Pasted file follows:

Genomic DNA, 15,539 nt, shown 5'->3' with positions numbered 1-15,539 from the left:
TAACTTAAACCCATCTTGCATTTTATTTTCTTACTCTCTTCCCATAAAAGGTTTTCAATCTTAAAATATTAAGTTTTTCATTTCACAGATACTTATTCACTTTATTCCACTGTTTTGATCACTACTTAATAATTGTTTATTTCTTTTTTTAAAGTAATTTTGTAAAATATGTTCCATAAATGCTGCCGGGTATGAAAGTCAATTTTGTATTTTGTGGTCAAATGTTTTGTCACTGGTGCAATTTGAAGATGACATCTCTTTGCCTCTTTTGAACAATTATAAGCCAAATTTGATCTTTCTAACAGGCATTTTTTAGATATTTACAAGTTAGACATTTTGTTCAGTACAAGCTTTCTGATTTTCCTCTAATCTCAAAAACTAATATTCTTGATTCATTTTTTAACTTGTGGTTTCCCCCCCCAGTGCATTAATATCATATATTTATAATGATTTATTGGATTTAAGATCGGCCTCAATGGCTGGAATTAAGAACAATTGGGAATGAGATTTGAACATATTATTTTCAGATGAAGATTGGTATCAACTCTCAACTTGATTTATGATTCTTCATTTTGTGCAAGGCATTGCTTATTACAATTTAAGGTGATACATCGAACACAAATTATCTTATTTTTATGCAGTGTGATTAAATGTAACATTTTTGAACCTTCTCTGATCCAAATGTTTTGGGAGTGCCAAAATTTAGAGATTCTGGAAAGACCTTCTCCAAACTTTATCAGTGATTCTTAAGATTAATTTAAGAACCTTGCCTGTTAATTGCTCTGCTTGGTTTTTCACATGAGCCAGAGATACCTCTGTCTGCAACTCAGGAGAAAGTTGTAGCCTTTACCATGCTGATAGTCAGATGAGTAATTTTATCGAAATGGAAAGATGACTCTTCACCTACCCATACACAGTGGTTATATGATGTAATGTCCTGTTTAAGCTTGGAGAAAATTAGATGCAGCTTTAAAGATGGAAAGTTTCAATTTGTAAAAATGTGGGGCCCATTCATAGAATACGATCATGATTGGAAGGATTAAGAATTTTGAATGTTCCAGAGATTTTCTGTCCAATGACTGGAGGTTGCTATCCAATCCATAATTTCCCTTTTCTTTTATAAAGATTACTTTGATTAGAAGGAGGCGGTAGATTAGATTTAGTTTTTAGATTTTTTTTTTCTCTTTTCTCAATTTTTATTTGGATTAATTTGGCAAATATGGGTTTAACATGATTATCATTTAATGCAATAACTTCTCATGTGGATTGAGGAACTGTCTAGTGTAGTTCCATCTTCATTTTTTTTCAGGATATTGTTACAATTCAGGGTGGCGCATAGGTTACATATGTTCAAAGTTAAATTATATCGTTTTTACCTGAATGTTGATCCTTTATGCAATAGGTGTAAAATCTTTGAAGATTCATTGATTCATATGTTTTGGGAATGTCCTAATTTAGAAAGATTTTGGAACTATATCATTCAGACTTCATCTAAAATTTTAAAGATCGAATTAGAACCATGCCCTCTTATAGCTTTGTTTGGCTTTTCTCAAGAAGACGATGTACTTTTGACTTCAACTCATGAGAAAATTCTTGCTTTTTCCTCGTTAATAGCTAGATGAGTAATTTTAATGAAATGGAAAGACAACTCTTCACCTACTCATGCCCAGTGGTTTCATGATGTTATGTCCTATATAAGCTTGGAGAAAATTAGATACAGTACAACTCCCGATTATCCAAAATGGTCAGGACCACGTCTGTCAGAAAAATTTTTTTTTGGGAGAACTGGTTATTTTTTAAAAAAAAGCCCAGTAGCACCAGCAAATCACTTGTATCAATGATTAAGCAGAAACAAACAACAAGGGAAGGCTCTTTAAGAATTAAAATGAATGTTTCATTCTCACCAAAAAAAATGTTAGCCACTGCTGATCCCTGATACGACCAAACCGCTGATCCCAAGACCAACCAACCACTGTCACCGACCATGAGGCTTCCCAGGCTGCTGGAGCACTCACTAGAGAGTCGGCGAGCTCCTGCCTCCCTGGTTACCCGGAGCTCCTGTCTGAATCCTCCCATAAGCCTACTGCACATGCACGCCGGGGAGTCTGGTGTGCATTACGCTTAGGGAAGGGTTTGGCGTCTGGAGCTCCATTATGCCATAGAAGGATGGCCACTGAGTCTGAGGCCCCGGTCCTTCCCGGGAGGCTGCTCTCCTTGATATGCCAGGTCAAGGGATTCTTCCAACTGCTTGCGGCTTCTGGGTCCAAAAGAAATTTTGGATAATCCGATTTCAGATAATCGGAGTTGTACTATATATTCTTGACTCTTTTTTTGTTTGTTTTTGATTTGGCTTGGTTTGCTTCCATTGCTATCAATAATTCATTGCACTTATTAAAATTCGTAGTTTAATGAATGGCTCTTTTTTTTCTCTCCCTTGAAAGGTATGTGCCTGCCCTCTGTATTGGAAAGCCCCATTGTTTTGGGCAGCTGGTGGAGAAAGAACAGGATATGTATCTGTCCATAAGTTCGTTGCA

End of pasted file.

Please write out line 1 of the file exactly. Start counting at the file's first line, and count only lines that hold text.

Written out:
Genomic DNA, 15,539 nt, shown 5'->3' with positions numbered 1-15,539 from the left: